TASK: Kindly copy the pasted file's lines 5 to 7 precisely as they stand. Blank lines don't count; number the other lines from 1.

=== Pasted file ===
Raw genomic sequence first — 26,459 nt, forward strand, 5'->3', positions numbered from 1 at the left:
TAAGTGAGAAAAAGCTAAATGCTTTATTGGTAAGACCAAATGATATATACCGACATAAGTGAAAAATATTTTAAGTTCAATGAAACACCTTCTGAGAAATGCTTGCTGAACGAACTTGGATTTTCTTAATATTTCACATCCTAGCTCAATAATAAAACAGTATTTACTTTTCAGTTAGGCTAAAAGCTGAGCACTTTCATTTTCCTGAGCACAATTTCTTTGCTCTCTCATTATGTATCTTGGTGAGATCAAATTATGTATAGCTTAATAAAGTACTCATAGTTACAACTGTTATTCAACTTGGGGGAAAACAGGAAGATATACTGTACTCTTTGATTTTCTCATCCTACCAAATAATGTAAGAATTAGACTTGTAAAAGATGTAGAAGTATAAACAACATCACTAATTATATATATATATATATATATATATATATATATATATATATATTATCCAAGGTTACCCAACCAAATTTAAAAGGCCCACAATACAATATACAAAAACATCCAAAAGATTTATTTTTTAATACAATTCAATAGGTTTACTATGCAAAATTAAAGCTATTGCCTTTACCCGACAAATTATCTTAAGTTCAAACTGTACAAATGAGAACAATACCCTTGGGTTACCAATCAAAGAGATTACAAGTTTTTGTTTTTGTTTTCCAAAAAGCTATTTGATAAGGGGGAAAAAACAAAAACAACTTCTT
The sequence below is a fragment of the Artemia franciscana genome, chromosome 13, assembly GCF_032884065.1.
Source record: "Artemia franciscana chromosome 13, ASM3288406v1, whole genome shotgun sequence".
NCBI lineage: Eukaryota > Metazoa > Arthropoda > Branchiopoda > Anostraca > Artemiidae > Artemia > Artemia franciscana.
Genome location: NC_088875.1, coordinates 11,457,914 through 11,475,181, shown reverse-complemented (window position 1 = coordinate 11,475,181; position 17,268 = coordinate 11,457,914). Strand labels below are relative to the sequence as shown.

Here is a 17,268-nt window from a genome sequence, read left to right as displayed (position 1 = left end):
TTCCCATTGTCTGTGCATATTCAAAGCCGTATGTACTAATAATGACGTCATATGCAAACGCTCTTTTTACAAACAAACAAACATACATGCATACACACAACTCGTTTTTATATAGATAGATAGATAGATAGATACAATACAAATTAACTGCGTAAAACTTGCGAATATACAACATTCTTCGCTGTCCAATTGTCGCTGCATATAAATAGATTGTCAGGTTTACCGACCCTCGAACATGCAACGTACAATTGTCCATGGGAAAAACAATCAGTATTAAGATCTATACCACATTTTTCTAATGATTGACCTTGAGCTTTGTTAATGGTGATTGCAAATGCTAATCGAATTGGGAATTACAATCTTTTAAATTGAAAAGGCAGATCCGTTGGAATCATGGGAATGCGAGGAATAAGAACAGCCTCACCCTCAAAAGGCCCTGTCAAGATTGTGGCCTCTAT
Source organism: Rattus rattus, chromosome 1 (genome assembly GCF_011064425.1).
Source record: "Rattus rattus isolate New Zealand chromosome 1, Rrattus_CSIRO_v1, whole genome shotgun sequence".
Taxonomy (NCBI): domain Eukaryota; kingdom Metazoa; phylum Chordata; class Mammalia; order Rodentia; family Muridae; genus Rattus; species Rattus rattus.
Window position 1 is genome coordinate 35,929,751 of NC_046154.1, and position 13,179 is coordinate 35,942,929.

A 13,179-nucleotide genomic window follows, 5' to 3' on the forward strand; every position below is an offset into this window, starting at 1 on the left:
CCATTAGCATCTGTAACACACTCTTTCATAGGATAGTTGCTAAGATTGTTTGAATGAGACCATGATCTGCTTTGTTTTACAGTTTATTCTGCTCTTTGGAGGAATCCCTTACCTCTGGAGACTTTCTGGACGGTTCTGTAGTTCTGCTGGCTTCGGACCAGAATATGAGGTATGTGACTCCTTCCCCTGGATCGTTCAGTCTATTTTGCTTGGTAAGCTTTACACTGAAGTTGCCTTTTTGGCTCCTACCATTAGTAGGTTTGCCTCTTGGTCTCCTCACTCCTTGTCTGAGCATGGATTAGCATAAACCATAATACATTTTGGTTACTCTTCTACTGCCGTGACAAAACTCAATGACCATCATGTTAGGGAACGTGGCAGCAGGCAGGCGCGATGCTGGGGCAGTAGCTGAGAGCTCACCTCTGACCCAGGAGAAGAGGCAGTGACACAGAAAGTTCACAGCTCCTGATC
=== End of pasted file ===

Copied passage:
NCBI lineage: Eukaryota > Metazoa > Arthropoda > Branchiopoda > Anostraca > Artemiidae > Artemia > Artemia franciscana.
Genome location: NC_088875.1, coordinates 11,457,914 through 11,475,181, shown reverse-complemented (window position 1 = coordinate 11,475,181; position 17,268 = coordinate 11,457,914). Strand labels below are relative to the sequence as shown.

Here is a 17,268-nt window from a genome sequence, read left to right as displayed (position 1 = left end):